Economists and Mathematicians are often believed to be in a better position when making decisions on finances. Their training in all things numbers would give them an edge in making smart decisions and being able to capitalize on what they have to build greater wealth. However, this training can backfire, especially in the unique case of buying insurance.
This realisation came to me when I read an article about what insurance we should get. Its recommendation for readers is to use the concept of expectations to inform our decision-making on what and how much insurance to buy.
Expectations: A Mini Lesson In Economics
What do we mean by the concept of ‘expectations’? In economics, the “expected costs” of an uncertain activity are given (simplistically) by the cost of event C multiplied by the probability of the event happening P.
Expected Cost = C x P
To illustrate, let’s use the example of the expected cost of getting an emergency cesarean-section at a public hospital.
Cost of a Emergency C-Section
Probability of the event (especially for a breech baby)
Expected Cost (C x P)
50% x $10,000 = $5000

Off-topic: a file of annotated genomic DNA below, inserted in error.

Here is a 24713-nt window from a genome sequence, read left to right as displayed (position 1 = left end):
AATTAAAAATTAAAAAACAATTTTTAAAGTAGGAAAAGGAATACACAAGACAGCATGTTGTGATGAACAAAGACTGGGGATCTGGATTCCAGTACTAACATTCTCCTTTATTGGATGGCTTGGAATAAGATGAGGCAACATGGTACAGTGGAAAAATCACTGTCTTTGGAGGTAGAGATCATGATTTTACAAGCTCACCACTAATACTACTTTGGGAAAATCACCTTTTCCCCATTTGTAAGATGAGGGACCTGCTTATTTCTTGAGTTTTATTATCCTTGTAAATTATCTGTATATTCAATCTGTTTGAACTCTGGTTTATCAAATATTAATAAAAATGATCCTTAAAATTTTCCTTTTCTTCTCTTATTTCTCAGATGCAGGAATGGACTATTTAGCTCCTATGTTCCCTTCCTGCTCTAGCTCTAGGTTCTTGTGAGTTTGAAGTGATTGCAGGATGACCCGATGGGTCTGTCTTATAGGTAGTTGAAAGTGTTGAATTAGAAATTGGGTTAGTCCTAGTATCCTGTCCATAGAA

The reason why the expected cost is lower than the costs is that when we calculate expected cost, we actually average out the costs across time; and since the cost is occasionally avoided, the overall average cost actually falls.
Issues with the Concept of Expected Costs
As illustrated by the example above, mummies would probably intuitively know the issue with this concept. Mothers know that this expected cost doesn’t make sense - they either have an emergency C-Section, or don’t.
Schwarzman, author of the book, “What It Takes: Lesson in the Pursuit of Excellence”, similarly illustrates this problem: Schwarzman was discussing a case study regarding how much money should one spend diving for gold assuming they could calculate the expected value of gold buried underwater.
“I read the case,” I (Schwarzman) said. “But it seems to be nonsense. If this is what the class is going to be, it’s basically got no practical application to someone like myself.”
Jay stared at me. “Tell me, Mr. Schwarzman, why would that be?”
“Because this case about expected value is premised on having an infinite number of dives to find the gold. I don’t have an infinite number of dives in my life. When I dive, I have to have a 100 percent probability of finding the gold, because otherwise this whole enterprise can bankrupt me.
Therein lies the problem of using expected values; it requires repeated plays, with the costs averaged out over time for it to make sense. Unfortunately, we cannot use expected values because we don’t have infinite lives (unless the Matrix was real!) to reduce the costs of the event NOT happening over repeated games. We don’t have an expected value of falling sick or going to the hospital. We are either sick or not sick. The cost to an individual is the entire cost of illness, or $0.
Does this mean that expected values are meaningless?